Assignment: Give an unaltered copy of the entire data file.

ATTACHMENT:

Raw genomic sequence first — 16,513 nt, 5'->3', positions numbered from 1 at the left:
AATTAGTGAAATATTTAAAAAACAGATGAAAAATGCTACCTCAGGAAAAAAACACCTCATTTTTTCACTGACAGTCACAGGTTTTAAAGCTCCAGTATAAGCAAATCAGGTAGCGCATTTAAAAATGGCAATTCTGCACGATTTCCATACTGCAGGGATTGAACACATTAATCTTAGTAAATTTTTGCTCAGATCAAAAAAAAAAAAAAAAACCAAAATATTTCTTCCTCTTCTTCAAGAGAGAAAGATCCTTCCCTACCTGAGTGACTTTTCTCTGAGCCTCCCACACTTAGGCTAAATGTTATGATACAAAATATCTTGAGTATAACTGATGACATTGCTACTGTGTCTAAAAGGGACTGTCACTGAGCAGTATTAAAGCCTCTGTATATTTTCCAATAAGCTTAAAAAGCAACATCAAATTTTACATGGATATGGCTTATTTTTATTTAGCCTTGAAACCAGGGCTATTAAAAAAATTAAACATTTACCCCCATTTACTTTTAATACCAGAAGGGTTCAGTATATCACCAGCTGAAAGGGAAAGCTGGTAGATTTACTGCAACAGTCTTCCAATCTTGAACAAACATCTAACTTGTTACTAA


Raw genomic sequence first — 16,513 nt, 5'->3', positions numbered from 1 at the left:
AATTAGTGAAATATTTAAAAAACAGATGAAAAATGCTACCTCAGGAAAAAAACACCTCATTTTTTCACTGACAGTCACAGGTTTTAAAGCTCCAGTATAAGCAAATCAGGTAGCGCATTTAAAAATGGCAATTCTGCACGATTTCCATACTGCAGGGATTGAACACATTAATCTTAGTAAATTTTTGCTCAGATCAAAAAAAAAAAAAAAAACCAAAATATTTCTTCCTCTTCTTCAAGAGAGAAAGATCCTTCCCTACCTGAGTGACTTTTCTCTGAGCCTCCCACACTTAGGCTAAATGTTATGATACAAAATATCTTGAGTATAACTGATGACATTGCTACTGTGTCTAAAAGGGACTGTCACTGAGCAGTATTAAAGCCTCTGTATATTTTCCAATAAGCTTAAAAAGCAACATCAAATTTTACATGGATATGGCTTATTTTTATTTAGCCTTGAAACCAGGGCTATTAAAAAAATTAAACATTTACCCCCATTTACTTTTAATACCAGAAGGGTTCAGTATATCACCAGCTGAAAGGGAAAGCTGGTAGATTTACTGCAACAGTCTTCCAATCTTGAACAAACATCTAACTTGTTACTAA